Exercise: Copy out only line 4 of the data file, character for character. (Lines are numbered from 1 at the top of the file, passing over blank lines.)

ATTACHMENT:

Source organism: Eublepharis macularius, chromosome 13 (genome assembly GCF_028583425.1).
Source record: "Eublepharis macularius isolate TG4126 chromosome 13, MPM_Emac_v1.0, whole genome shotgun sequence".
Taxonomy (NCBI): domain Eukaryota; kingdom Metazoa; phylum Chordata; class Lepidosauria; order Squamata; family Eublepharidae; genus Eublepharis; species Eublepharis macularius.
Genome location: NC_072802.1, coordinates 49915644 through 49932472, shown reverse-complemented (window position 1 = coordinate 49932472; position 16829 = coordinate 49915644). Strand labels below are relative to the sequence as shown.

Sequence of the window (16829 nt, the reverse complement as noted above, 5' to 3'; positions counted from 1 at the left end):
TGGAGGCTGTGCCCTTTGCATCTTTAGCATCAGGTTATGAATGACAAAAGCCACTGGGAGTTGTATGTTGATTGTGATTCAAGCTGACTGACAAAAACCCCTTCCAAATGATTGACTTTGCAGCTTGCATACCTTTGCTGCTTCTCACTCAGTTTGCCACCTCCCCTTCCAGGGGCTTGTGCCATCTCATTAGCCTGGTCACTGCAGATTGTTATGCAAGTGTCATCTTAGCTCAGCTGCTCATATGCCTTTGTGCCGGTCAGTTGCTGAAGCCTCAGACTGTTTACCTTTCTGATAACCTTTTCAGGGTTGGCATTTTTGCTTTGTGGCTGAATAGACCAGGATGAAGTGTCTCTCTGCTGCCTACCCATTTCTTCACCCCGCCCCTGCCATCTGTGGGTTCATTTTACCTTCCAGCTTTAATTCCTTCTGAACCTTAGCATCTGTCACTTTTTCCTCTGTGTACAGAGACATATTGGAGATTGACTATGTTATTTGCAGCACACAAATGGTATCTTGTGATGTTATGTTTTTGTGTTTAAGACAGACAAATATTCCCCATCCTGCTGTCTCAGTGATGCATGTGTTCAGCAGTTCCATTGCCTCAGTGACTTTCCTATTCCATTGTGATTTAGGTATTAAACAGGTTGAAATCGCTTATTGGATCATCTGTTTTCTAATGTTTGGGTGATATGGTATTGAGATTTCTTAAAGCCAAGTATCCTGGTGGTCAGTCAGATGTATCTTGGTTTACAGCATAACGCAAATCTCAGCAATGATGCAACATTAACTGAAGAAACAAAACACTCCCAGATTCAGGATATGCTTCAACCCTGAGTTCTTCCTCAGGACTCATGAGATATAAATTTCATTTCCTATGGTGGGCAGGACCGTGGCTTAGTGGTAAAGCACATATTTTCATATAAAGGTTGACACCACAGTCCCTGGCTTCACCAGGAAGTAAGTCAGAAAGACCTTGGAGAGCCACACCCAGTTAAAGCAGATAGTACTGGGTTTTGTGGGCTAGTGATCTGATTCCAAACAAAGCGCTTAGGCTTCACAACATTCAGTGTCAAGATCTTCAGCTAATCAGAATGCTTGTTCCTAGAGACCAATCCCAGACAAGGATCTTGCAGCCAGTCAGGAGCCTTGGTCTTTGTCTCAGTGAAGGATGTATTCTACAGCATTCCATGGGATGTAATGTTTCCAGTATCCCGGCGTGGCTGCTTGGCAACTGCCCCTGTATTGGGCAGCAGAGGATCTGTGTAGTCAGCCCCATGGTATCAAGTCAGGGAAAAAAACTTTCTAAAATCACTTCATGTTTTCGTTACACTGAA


Genome location: NC_072802.1, coordinates 49915644 through 49932472, shown reverse-complemented (window position 1 = coordinate 49932472; position 16829 = coordinate 49915644). Strand labels below are relative to the sequence as shown.